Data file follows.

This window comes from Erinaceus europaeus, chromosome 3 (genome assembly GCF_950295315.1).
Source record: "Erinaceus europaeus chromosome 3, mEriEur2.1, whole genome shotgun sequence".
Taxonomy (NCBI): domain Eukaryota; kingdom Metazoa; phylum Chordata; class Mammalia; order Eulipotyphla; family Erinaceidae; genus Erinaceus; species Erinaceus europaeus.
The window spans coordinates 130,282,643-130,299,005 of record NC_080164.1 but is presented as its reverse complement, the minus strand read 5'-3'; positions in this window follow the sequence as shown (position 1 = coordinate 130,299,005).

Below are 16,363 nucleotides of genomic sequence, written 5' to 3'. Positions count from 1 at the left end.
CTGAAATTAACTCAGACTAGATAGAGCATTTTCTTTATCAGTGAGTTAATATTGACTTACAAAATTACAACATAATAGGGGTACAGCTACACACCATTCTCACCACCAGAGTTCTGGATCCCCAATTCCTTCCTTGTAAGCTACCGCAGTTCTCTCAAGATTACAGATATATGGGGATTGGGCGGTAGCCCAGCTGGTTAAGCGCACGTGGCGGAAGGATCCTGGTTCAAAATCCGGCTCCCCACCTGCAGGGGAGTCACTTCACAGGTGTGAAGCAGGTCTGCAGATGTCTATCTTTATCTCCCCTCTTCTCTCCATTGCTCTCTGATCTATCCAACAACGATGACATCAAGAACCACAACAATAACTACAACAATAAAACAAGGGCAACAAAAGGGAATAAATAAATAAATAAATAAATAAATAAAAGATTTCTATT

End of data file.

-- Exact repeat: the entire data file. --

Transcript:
This window comes from Erinaceus europaeus, chromosome 3 (genome assembly GCF_950295315.1).
Source record: "Erinaceus europaeus chromosome 3, mEriEur2.1, whole genome shotgun sequence".
Taxonomy (NCBI): domain Eukaryota; kingdom Metazoa; phylum Chordata; class Mammalia; order Eulipotyphla; family Erinaceidae; genus Erinaceus; species Erinaceus europaeus.
The window spans coordinates 130,282,643-130,299,005 of record NC_080164.1 but is presented as its reverse complement, the minus strand read 5'-3'; positions in this window follow the sequence as shown (position 1 = coordinate 130,299,005).

Below are 16,363 nucleotides of genomic sequence, written 5' to 3'. Positions count from 1 at the left end.
CTGAAATTAACTCAGACTAGATAGAGCATTTTCTTTATCAGTGAGTTAATATTGACTTACAAAATTACAACATAATAGGGGTACAGCTACACACCATTCTCACCACCAGAGTTCTGGATCCCCAATTCCTTCCTTGTAAGCTACCGCAGTTCTCTCAAGATTACAGATATATGGGGATTGGGCGGTAGCCCAGCTGGTTAAGCGCACGTGGCGGAAGGATCCTGGTTCAAAATCCGGCTCCCCACCTGCAGGGGAGTCACTTCACAGGTGTGAAGCAGGTCTGCAGATGTCTATCTTTATCTCCCCTCTTCTCTCCATTGCTCTCTGATCTATCCAACAACGATGACATCAAGAACCACAACAATAACTACAACAATAAAACAAGGGCAACAAAAGGGAATAAATAAATAAATAAATAAATAAATAAAAGATTTCTATT